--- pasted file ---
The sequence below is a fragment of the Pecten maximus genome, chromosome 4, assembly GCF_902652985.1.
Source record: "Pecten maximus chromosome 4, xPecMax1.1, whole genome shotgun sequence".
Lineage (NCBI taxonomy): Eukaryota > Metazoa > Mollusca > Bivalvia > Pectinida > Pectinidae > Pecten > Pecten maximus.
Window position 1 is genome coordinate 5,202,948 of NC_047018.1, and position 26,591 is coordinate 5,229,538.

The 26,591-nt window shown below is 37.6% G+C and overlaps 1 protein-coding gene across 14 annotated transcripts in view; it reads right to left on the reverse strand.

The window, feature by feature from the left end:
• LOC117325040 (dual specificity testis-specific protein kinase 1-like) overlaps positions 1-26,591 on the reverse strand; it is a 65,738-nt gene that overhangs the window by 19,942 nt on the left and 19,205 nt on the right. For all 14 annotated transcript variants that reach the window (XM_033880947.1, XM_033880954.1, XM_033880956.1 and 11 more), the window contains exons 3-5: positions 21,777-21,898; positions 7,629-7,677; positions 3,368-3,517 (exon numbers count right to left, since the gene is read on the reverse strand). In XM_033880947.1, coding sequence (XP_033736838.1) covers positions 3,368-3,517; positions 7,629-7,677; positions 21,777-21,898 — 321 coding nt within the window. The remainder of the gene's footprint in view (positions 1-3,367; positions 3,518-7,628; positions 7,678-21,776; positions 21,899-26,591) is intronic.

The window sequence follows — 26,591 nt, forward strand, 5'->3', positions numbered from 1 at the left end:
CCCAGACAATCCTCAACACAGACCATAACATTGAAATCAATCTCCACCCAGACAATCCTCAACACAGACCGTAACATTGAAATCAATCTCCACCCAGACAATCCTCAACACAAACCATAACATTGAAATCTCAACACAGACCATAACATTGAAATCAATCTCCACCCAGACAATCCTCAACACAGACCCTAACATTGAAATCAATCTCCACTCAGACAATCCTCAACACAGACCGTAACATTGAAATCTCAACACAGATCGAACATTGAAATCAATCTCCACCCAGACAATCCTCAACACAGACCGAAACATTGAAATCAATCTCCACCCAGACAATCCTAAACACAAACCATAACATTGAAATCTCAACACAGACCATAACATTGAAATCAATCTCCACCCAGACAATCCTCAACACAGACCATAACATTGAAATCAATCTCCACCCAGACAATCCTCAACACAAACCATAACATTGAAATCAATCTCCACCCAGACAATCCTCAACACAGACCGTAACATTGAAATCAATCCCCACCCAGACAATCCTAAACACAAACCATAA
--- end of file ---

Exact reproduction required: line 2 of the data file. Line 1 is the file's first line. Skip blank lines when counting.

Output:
Source record: "Pecten maximus chromosome 4, xPecMax1.1, whole genome shotgun sequence".